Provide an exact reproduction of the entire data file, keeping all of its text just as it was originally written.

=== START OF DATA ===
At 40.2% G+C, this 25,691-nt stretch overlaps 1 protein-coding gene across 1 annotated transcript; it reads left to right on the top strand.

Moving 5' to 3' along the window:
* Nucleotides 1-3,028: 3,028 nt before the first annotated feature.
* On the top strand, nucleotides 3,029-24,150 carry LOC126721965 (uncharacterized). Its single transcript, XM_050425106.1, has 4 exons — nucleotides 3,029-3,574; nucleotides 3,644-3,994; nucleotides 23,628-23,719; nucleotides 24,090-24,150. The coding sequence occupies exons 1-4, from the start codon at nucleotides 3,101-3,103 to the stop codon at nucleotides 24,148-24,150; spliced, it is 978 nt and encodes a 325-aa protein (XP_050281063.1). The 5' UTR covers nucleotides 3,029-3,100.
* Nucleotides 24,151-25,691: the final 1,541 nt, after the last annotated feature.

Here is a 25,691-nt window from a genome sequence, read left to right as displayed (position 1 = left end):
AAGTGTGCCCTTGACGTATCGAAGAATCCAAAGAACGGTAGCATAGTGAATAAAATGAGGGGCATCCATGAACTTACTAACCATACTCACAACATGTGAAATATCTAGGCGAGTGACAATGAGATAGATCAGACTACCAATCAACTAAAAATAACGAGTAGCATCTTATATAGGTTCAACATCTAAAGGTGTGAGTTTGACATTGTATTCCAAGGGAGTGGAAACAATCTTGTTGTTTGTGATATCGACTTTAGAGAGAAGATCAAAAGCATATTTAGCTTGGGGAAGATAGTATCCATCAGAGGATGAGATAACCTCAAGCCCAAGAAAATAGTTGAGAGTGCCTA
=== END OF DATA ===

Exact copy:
At 40.2% G+C, this 25,691-nt stretch overlaps 1 protein-coding gene across 1 annotated transcript; it reads left to right on the top strand.

Moving 5' to 3' along the window:
* Nucleotides 1-3,028: 3,028 nt before the first annotated feature.
* On the top strand, nucleotides 3,029-24,150 carry LOC126721965 (uncharacterized). Its single transcript, XM_050425106.1, has 4 exons — nucleotides 3,029-3,574; nucleotides 3,644-3,994; nucleotides 23,628-23,719; nucleotides 24,090-24,150. The coding sequence occupies exons 1-4, from the start codon at nucleotides 3,101-3,103 to the stop codon at nucleotides 24,148-24,150; spliced, it is 978 nt and encodes a 325-aa protein (XP_050281063.1). The 5' UTR covers nucleotides 3,029-3,100.
* Nucleotides 24,151-25,691: the final 1,541 nt, after the last annotated feature.

Here is a 25,691-nt window from a genome sequence, read left to right as displayed (position 1 = left end):
AAGTGTGCCCTTGACGTATCGAAGAATCCAAAGAACGGTAGCATAGTGAATAAAATGAGGGGCATCCATGAACTTACTAACCATACTCACAACATGTGAAATATCTAGGCGAGTGACAATGAGATAGATCAGACTACCAATCAACTAAAAATAACGAGTAGCATCTTATATAGGTTCAACATCTAAAGGTGTGAGTTTGACATTGTATTCCAAGGGAGTGGAAACAATCTTGTTGTTTGTGATATCGACTTTAGAGAGAAGATCAAAAGCATATTTAGCTTGGGGAAGATAGTATCCATCAGAGGATGAGATAACCTCAAGCCCAAGAAAATAGTTGAGAGTGCCTA